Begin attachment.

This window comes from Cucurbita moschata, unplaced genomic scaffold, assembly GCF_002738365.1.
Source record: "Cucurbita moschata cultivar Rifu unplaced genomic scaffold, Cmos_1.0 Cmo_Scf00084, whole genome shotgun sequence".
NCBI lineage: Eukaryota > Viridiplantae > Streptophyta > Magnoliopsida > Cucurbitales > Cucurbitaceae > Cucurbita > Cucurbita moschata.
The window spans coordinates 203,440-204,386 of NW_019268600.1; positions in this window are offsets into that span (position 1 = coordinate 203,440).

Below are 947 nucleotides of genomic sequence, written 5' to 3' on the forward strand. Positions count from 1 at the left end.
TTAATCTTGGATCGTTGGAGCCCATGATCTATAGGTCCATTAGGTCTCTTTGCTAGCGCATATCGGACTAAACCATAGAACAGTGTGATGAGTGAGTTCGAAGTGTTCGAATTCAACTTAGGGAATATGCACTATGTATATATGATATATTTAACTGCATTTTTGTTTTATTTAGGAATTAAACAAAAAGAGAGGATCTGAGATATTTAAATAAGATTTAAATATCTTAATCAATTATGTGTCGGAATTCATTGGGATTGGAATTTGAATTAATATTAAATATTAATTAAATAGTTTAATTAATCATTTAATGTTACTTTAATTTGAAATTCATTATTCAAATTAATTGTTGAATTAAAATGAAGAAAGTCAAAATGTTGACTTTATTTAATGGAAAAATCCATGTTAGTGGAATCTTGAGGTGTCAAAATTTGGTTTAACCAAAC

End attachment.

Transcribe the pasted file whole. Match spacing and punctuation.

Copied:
This window comes from Cucurbita moschata, unplaced genomic scaffold, assembly GCF_002738365.1.
Source record: "Cucurbita moschata cultivar Rifu unplaced genomic scaffold, Cmos_1.0 Cmo_Scf00084, whole genome shotgun sequence".
NCBI lineage: Eukaryota > Viridiplantae > Streptophyta > Magnoliopsida > Cucurbitales > Cucurbitaceae > Cucurbita > Cucurbita moschata.
The window spans coordinates 203,440-204,386 of NW_019268600.1; positions in this window are offsets into that span (position 1 = coordinate 203,440).

Below are 947 nucleotides of genomic sequence, written 5' to 3' on the forward strand. Positions count from 1 at the left end.
TTAATCTTGGATCGTTGGAGCCCATGATCTATAGGTCCATTAGGTCTCTTTGCTAGCGCATATCGGACTAAACCATAGAACAGTGTGATGAGTGAGTTCGAAGTGTTCGAATTCAACTTAGGGAATATGCACTATGTATATATGATATATTTAACTGCATTTTTGTTTTATTTAGGAATTAAACAAAAAGAGAGGATCTGAGATATTTAAATAAGATTTAAATATCTTAATCAATTATGTGTCGGAATTCATTGGGATTGGAATTTGAATTAATATTAAATATTAATTAAATAGTTTAATTAATCATTTAATGTTACTTTAATTTGAAATTCATTATTCAAATTAATTGTTGAATTAAAATGAAGAAAGTCAAAATGTTGACTTTATTTAATGGAAAAATCCATGTTAGTGGAATCTTGAGGTGTCAAAATTTGGTTTAACCAAAC